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All in the chew

Your dietary habits have a major role to play in de-fencing your dental health

Karishma Jaradi 

Photo: iSTOCK
Photo: iSTOCK

You are halfway through the creamy donut when the guilt sets in, but the thing about binge eating is that you learn to carelessly carry on, regret later, and then repeat. 

Life in a corporate work culture is never short of deadlines. More often than not, you find yourself swinging between multiple projects, leading to long, stressful hours at work. The stress then brings along the cravings for comfort food. Positioning yourself before your laptops with a greasy cheeseburger may seem like the easiest elucidation for all your corporate woes, but the binge eating does nothing good to eliminate stress levels. Instead, it does a great deal in degrading your oral hygiene. When nothing seems to stop you from hogging at work, you must accept that you have fallen prey to an eating disorder.

Your have a major role to play in de-fencing your The most common advice you will get is to curb the intake of sugary treats that may cause a cavity built-up in your Little did you know that binging of acidic and fatty foods can have an equally upsetting impact on your enamels. 

Sugars and acids work hand in hand in damaging your Unseen microbes called bacteria thrive in your mouth at all times. These harmful germs have the ability to form a sultry material called plaque that lies on the tooth surface. The moment there is sugar intake, the microbes in the plaque bolt up the sugary stuff and convert them into acids. These faulty acids have a great potent to melt the hard enamel covering your And with this starts the process of cavity built-up.
While at work the constant chewing of gums to nibble on those lubricious treats almost throughout the day can serve to be a major entry to the invading bacteria’s. By curbing on your sugar intake, the bacteria won’t be able to produce enough acidic substances that eat away the enamel.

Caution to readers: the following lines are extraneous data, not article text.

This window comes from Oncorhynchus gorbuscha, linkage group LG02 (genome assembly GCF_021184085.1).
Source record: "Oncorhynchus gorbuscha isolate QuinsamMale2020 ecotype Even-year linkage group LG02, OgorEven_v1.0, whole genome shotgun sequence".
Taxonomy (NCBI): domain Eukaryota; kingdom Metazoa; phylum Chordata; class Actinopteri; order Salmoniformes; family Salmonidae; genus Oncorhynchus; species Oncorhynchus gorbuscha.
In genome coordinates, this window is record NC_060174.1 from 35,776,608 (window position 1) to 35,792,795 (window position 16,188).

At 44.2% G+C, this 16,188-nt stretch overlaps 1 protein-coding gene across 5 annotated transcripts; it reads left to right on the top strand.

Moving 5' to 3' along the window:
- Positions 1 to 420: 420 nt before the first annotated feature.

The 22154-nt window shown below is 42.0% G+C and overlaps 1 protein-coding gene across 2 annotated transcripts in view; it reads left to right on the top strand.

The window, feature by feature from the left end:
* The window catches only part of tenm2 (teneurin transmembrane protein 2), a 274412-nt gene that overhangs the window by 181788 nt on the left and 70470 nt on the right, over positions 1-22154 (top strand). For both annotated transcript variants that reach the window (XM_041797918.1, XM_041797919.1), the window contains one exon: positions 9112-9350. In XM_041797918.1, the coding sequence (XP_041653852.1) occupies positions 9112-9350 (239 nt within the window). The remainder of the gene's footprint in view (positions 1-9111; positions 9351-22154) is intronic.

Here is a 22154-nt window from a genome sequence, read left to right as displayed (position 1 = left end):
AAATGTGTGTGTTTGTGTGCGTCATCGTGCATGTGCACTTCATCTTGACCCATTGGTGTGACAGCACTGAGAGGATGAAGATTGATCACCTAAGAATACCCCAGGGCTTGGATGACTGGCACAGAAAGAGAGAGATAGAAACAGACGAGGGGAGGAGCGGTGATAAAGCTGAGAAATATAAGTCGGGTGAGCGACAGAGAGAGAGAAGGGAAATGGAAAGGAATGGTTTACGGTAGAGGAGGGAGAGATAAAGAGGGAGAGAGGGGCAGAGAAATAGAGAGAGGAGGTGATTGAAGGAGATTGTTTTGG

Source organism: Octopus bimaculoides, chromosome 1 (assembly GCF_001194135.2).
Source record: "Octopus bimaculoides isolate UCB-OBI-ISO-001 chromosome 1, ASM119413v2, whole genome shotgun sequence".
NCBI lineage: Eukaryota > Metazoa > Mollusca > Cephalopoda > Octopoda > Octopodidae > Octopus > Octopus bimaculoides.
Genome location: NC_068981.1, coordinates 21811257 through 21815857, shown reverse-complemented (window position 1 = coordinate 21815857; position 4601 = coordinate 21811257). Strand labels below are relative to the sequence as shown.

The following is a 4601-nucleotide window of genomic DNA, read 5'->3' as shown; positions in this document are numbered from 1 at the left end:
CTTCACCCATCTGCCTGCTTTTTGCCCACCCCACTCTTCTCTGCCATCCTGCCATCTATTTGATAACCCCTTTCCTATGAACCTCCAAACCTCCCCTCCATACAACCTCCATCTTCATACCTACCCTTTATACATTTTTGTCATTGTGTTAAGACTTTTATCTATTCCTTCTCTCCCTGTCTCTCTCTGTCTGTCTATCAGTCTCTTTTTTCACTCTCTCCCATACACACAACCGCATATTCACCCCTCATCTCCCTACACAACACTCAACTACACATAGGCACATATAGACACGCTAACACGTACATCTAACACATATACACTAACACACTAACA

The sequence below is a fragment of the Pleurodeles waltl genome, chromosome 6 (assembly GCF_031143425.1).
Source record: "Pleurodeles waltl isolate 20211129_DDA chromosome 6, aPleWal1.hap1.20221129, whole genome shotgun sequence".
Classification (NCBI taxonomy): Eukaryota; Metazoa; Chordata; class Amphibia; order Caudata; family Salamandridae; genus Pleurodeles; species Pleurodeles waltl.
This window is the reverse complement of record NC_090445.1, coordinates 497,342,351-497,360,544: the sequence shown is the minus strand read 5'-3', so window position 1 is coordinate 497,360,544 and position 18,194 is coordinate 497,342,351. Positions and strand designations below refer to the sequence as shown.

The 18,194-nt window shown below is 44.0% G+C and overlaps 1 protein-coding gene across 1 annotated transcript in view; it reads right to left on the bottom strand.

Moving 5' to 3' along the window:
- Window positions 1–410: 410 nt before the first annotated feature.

Scarce amount of iron can nurture the growth of blisters inside the mouth. A deficiency of (also called as niacin) causes bad breath and canker sores in the mouth, causing gums to turn red and swollen, a sign of dental gingivitis. Your mouth and can also be extremely dry due to dehydration.

While you work round-the-clock, keeping a check over what you consume. The tendency of just sitting at one place and constant binging will not just hamper your healthy enamels, but also contribute to weight gain and related problems.

The cure to binging

* If you get the urge to binge, get your hands over to nutritious edibles that are high in calcium, iron and vitamins B. Maintain good by regularly brushing and flossing
* After you purge, you should instantly rinse your mouth with water or sugar-free mouth rinse
* A dry mouth, or xerostomia, may be caused due to nausea and poor dental hygiene. This condition is the major cause behind decay of tooth. Moisturising the mouth with water will help keep decay at bay
* Avoid sugary and processed foods as much as possible. Consume fresh fruits like strawberries and add more salads to your diet

The author is Aesthetic Dentist, Dentzz Dental Care

Next week: Treat pancreatitis with diet

First Published: Sat, July 08 2017. 21:25 IST